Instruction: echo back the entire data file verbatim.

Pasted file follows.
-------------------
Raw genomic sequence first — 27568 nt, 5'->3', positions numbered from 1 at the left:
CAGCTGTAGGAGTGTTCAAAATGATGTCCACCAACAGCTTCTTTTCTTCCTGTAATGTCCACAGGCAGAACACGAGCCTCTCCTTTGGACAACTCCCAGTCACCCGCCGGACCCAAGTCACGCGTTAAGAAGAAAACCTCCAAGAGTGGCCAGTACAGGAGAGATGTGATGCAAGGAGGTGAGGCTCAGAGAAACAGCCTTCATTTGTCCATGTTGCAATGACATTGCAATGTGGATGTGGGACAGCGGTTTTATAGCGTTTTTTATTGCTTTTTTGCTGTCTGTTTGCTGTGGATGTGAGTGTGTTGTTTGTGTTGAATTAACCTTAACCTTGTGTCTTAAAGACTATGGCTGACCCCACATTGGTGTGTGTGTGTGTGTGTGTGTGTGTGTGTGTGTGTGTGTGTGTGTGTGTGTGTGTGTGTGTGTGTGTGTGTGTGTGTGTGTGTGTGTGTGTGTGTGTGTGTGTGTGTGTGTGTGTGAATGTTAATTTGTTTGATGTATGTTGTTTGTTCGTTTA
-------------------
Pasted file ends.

Raw genomic sequence first — 27568 nt, 5'->3', positions numbered from 1 at the left:
CAGCTGTAGGAGTGTTCAAAATGATGTCCACCAACAGCTTCTTTTCTTCCTGTAATGTCCACAGGCAGAACACGAGCCTCTCCTTTGGACAACTCCCAGTCACCCGCCGGACCCAAGTCACGCGTTAAGAAGAAAACCTCCAAGAGTGGCCAGTACAGGAGAGATGTGATGCAAGGAGGTGAGGCTCAGAGAAACAGCCTTCATTTGTCCATGTTGCAATGACATTGCAATGTGGATGTGGGACAGCGGTTTTATAGCGTTTTTTATTGCTTTTTTGCTGTCTGTTTGCTGTGGATGTGAGTGTGTTGTTTGTGTTGAATTAACCTTAACCTTGTGTCTTAAAGACTATGGCTGACCCCACATTGGTGTGTGTGTGTGTGTGTGTGTGTGTGTGTGTGTGTGTGTGTGTGTGTGTGTGTGTGTGTGTGTGTGTGTGTGTGTGTGTGTGTGTGTGTGTGTGTGTGTGTGTGTGTGTGTGTGTGAATGTTAATTTGTTTGATGTATGTTGTTTGTTCGTTTA